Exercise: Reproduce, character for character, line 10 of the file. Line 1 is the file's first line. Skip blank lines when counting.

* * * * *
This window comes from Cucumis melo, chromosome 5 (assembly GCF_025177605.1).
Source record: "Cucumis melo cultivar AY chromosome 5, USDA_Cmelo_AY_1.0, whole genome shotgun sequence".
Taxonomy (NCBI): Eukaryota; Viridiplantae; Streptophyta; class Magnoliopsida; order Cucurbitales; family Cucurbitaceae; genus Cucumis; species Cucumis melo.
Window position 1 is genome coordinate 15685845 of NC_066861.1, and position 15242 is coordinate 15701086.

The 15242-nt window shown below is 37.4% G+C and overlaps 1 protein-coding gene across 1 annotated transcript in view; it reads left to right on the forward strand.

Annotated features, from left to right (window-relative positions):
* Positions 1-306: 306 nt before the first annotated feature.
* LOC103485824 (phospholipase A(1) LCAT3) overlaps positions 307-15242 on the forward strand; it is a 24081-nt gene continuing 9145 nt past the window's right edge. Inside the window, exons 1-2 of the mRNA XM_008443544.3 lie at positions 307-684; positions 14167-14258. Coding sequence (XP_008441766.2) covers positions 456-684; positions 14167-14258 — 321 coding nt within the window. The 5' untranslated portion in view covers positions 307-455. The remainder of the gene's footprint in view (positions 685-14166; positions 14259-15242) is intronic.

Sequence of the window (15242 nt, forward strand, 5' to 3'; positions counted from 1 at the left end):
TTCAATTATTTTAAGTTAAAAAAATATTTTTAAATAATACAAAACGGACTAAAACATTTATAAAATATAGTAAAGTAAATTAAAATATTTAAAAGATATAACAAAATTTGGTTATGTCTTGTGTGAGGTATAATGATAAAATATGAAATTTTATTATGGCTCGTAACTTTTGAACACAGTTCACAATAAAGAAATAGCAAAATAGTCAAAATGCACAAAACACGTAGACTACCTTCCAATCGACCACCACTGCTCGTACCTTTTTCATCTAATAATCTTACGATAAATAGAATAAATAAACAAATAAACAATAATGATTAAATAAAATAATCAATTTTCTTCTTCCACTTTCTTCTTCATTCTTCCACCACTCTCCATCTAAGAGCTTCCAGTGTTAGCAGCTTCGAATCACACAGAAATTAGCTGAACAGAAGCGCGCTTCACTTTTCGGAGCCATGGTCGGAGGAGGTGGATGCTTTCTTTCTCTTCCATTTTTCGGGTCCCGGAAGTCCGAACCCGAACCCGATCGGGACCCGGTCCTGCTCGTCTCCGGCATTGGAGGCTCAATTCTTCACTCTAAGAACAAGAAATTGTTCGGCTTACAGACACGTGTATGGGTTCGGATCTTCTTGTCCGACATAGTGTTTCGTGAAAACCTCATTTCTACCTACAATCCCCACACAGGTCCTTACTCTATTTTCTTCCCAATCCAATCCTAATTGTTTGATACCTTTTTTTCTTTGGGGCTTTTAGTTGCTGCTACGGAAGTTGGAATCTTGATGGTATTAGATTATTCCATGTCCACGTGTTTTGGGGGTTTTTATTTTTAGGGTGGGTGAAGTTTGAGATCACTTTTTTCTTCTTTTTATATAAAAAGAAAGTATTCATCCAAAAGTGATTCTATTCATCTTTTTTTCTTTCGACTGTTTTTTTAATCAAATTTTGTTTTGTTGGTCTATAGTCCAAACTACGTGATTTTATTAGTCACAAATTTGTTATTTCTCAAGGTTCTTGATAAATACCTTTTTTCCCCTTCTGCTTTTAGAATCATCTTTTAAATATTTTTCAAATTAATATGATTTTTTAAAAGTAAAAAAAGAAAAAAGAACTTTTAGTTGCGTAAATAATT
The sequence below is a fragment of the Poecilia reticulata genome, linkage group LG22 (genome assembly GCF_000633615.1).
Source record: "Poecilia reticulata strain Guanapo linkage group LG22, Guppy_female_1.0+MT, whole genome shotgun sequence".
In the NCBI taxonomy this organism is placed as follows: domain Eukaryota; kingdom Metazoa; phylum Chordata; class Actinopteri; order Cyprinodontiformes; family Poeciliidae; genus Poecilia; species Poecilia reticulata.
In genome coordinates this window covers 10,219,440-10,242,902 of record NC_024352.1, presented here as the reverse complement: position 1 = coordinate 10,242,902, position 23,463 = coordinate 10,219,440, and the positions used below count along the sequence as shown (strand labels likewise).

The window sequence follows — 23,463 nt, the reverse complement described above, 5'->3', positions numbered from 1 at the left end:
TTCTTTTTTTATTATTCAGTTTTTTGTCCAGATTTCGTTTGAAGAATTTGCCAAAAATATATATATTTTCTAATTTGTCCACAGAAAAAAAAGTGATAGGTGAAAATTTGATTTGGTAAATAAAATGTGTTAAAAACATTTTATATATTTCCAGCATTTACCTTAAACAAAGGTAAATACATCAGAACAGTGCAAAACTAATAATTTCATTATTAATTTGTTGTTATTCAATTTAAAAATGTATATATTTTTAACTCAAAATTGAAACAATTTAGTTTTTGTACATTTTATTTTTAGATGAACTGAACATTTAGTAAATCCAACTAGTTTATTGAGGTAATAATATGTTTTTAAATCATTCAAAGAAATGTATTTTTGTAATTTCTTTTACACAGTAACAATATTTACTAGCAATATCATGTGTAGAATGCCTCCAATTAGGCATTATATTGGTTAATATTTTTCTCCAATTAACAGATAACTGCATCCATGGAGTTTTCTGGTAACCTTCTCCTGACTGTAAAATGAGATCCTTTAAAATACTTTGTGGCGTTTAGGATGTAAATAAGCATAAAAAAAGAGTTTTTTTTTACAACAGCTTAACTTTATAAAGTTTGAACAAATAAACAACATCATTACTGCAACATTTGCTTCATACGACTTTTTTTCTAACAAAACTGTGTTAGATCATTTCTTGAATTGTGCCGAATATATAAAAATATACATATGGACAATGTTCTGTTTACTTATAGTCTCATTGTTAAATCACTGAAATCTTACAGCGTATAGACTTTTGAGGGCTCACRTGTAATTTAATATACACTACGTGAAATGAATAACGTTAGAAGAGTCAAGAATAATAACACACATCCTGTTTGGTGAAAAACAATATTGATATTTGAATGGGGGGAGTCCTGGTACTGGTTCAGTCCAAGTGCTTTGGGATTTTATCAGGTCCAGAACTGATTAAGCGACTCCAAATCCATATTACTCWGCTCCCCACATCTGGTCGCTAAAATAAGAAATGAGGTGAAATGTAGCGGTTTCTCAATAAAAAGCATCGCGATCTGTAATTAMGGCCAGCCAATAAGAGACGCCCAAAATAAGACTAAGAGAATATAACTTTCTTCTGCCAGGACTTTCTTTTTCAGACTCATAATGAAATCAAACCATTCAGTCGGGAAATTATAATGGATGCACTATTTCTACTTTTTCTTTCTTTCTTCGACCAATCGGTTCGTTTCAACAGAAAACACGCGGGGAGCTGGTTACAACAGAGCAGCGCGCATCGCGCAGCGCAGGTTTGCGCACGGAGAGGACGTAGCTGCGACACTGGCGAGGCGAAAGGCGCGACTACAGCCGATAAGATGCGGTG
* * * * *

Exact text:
TTCAATTATTTTAAGTTAAAAAAATATTTTTAAATAATACAAAACGGACTAAAACATTTATAAAATATAGTAAAGTAAATTAAAATATTTAAAAGATATAACAAAATTTGGTTATGTCTTGTGTGAGGTATAATGATAAAATATGAAATTTTATTATGGCTCGTAACTTTTGAACACAGTTCACAATAAAGAAATAGCAAAATAGTCAAAATGCACAAAACACGTAGACTACCTTCCAATCGACCACCACTGCTCGTACCTTTTTCATCTAATAATCTTACGATAAATAGAATAAATAAACAAATAAACAATAATGATTAAATAAAATAATCAATTTTCTTCTTCCACTTTCTTCTTCATTCTTCCACCACTCTCCATCTAAGAGCTTCCAGTGTTAGCAGCTTCGAATCACACAGAAATTAGCTGAACAGAAGCGCGCTTCACTTTTCGGAGCCATGGTCGGAGGAGGTGGATGCTTTCTTTCTCTTCCATTTTTCGGGTCCCGGAAGTCCGAACCCGAACCCGATCGGGACCCGGTCCTGCTCGTCTCCGGCATTGGAGGCTCAATTCTTCACTCTAAGAACAAGAAATTGTTCGGCTTACAGACACGTGTATGGGTTCGGATCTTCTTGTCCGACATAGTGTTTCGTGAAAACCTCATTTCTACCTACAATCCCCACACAGGTCCTTACTCTATTTTCTTCCCAATCCAATCCTAATTGTTTGATACCTTTTTTTCTTTGGGGCTTTTAGTTGCTGCTACGGAAGTTGGAATCTTGATGGTATTAGATTATTCCATGTCCACGTGTTTTGGGGGTTTTTATTTTTAGGGTGGGTGAAGTTTGAGATCACTTTTTTCTTCTTTTTATATAAAAAGAAAGTATTCATCCAAAAGTGATTCTATTCATCTTTTTTTCTTTCGACTGTTTTTTTAATCAAATTTTGTTTTGTTGGTCTATAGTCCAAACTACGTGATTTTATTAGTCACAAATTTGTTATTTCTCAAGGTTCTTGATAAATACCTTTTTTCCCCTTCTGCTTTTAGAATCATCTTTTAAATATTTTTCAAATTAATATGATTTTTTAAAAGTAAAAAAAGAAAAAAGAACTTTTAGTTGCGTAAATAATT